Juniper is a coniferous evergreen shrub (or tree) commonly grown in the landscape. One of the great things about growing junipers, other than their ease of care, is their versatility. There are numerous types of juniper plants, from low-growing ground covers to large shrubs or trees. This makes it easy to find one that suits your particular needs. Whether you’re looking for year-round interest, screening, or simply something to fill in empty areas, there is certain to be a juniper of some kind to get the job done.
The large shrub or tree forms work best for windbreaks or screening, especially when planted close together. They also work well for foundation plantings, rock garden additions, hedges, and specimen or focal point plantings. The low-growing varieties are great for erosion control and filling in bare spots, especially when planted on hillsides. They can also drape over walls or containers. Yes, they actually grow rather well in containers, which can be placed on the deck, porch, or patio. Heck, with containers, they can pretty much go wherever you want them.
I have creeping juniper (J. horizontalis), which is also one of the most popular low-growing types found in the landscape. Not only does its bluish-green, feathery-like foliage provide year-round interest, it also fills in empty areas of our hillside bed, without taking over other nearby plants. In fact, it provides an excellent cover for my daffodil plants once their foliage begins to die back. Best of all, my juniper requires little, if any, care or maintenance.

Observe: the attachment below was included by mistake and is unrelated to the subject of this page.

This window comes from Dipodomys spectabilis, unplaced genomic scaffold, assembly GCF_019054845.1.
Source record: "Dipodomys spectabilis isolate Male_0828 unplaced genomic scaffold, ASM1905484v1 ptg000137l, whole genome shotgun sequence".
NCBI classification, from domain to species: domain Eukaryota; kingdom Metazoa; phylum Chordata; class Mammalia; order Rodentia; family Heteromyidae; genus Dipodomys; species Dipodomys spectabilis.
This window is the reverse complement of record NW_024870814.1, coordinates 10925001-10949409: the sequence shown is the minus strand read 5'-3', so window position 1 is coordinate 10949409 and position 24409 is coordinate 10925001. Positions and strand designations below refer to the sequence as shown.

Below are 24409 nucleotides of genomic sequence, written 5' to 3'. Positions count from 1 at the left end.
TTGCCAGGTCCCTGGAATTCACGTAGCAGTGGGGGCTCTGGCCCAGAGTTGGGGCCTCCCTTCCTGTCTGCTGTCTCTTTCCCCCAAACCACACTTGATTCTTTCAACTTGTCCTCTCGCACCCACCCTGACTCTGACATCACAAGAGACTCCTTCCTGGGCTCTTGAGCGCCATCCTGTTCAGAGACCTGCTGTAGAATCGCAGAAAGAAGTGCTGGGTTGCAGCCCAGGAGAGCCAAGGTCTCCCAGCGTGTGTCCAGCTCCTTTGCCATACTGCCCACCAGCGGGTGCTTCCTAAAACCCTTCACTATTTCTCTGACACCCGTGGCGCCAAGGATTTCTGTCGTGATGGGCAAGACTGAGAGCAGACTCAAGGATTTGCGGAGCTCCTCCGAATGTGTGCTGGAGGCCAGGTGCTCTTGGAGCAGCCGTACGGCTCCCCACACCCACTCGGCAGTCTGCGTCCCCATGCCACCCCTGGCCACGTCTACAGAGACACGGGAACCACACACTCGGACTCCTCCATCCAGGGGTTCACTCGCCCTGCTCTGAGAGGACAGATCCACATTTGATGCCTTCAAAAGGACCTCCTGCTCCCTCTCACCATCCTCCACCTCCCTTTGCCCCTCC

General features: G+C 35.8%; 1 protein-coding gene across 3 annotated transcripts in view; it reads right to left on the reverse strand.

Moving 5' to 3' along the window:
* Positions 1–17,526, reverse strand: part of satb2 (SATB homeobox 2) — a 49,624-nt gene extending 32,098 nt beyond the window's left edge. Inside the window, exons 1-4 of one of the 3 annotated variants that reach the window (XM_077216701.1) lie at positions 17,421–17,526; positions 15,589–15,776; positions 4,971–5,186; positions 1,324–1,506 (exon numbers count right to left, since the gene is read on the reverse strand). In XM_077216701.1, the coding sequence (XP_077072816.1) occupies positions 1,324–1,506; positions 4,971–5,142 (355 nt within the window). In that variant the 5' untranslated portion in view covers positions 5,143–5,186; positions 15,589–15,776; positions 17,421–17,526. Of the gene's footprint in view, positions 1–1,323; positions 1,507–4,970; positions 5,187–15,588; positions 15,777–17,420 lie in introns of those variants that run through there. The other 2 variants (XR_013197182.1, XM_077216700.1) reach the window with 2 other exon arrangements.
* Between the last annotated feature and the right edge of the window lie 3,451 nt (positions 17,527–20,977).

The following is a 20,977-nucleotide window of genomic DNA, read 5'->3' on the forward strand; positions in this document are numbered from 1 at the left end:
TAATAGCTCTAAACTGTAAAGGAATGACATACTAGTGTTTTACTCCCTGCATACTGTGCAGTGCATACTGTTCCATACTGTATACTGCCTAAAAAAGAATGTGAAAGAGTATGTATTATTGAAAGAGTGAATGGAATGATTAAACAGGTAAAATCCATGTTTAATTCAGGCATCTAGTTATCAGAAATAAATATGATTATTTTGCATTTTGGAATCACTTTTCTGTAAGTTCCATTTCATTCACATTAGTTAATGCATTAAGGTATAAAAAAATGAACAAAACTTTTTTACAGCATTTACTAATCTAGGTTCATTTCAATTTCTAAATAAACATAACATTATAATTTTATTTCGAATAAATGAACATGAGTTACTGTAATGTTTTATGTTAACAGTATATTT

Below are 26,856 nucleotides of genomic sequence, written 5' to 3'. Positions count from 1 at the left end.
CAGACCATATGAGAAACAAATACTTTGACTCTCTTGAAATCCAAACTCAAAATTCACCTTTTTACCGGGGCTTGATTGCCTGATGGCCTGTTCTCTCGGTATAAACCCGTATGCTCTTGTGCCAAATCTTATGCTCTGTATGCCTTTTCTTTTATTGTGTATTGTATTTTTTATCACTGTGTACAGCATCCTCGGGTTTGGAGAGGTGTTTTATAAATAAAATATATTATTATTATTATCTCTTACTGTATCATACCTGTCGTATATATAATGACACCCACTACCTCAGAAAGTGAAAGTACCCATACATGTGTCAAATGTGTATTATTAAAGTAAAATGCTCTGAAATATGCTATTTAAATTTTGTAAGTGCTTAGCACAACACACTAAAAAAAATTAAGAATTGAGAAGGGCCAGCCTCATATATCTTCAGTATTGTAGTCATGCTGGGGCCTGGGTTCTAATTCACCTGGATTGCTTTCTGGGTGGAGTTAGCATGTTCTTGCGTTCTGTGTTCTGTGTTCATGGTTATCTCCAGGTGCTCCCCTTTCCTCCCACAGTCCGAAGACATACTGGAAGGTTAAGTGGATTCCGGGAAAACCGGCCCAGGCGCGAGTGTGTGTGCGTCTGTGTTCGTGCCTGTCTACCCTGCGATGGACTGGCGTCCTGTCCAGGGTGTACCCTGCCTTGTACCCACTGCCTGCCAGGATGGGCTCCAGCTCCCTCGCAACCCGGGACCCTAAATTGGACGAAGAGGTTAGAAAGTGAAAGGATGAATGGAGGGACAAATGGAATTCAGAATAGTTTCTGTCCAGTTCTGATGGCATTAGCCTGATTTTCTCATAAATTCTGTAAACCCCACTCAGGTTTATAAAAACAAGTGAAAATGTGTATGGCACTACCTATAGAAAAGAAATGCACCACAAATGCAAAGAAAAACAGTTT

Juniper grows well in nearly any soil type and tolerates many conditions. As long as you put it in an area that is well draining, you rarely, if ever, come across any problems. It’s also suitable for dry areas (like our hillside). In fact, many types of juniper are ideal for use in drought-like conditions. Those growing other types of juniper, both male and female, can also benefit from their attractive blue to purple-colored fall berries. The birds find these favorable as well once their winter food becomes scarce.
Winter is another nice thing when it comes to growing juniper in the landscape. No matter how yucky it may look or feel outside, your juniper plant will remain attractive. It will offer interesting texture and foliage color when most other things look rather drab and unappealing. So next time you are looking for something to add to your landscape, consider the versatility that junipers provide. There’s something for everyone’s needs, preferences, and budgets.
Resources: personal experience